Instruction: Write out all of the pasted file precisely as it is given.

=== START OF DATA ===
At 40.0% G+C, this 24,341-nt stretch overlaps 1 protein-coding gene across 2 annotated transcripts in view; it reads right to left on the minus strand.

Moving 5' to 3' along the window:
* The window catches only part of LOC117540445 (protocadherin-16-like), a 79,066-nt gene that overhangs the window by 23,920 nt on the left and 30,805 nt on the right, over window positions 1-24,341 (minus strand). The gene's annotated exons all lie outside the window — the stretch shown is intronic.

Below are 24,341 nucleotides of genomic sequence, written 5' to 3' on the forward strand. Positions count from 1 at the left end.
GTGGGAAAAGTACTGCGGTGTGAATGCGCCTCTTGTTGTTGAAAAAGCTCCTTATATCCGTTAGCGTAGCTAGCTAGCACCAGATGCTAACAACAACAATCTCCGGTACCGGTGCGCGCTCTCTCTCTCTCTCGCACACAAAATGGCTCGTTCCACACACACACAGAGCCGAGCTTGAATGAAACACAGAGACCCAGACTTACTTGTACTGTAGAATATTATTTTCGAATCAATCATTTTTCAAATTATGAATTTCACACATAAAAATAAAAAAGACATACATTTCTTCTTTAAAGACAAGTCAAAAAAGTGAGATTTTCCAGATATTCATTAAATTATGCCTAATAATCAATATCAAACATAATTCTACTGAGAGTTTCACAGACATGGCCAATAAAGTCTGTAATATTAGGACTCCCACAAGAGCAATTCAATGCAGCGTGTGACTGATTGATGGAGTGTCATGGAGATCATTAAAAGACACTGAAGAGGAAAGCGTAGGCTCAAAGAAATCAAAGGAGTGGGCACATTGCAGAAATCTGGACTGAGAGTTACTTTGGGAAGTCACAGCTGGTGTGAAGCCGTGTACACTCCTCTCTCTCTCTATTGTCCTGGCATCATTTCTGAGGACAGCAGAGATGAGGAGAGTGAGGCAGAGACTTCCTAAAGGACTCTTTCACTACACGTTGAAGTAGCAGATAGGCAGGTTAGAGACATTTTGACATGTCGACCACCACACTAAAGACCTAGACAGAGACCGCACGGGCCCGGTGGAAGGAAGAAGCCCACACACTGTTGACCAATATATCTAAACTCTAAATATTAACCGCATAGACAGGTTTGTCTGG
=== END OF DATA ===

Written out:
At 40.0% G+C, this 24,341-nt stretch overlaps 1 protein-coding gene across 2 annotated transcripts in view; it reads right to left on the minus strand.

Moving 5' to 3' along the window:
* The window catches only part of LOC117540445 (protocadherin-16-like), a 79,066-nt gene that overhangs the window by 23,920 nt on the left and 30,805 nt on the right, over window positions 1-24,341 (minus strand). The gene's annotated exons all lie outside the window — the stretch shown is intronic.

Below are 24,341 nucleotides of genomic sequence, written 5' to 3' on the forward strand. Positions count from 1 at the left end.
GTGGGAAAAGTACTGCGGTGTGAATGCGCCTCTTGTTGTTGAAAAAGCTCCTTATATCCGTTAGCGTAGCTAGCTAGCACCAGATGCTAACAACAACAATCTCCGGTACCGGTGCGCGCTCTCTCTCTCTCTCGCACACAAAATGGCTCGTTCCACACACACACAGAGCCGAGCTTGAATGAAACACAGAGACCCAGACTTACTTGTACTGTAGAATATTATTTTCGAATCAATCATTTTTCAAATTATGAATTTCACACATAAAAATAAAAAAGACATACATTTCTTCTTTAAAGACAAGTCAAAAAAGTGAGATTTTCCAGATATTCATTAAATTATGCCTAATAATCAATATCAAACATAATTCTACTGAGAGTTTCACAGACATGGCCAATAAAGTCTGTAATATTAGGACTCCCACAAGAGCAATTCAATGCAGCGTGTGACTGATTGATGGAGTGTCATGGAGATCATTAAAAGACACTGAAGAGGAAAGCGTAGGCTCAAAGAAATCAAAGGAGTGGGCACATTGCAGAAATCTGGACTGAGAGTTACTTTGGGAAGTCACAGCTGGTGTGAAGCCGTGTACACTCCTCTCTCTCTCTATTGTCCTGGCATCATTTCTGAGGACAGCAGAGATGAGGAGAGTGAGGCAGAGACTTCCTAAAGGACTCTTTCACTACACGTTGAAGTAGCAGATAGGCAGGTTAGAGACATTTTGACATGTCGACCACCACACTAAAGACCTAGACAGAGACCGCACGGGCCCGGTGGAAGGAAGAAGCCCACACACTGTTGACCAATATATCTAAACTCTAAATATTAACCGCATAGACAGGTTTGTCTGG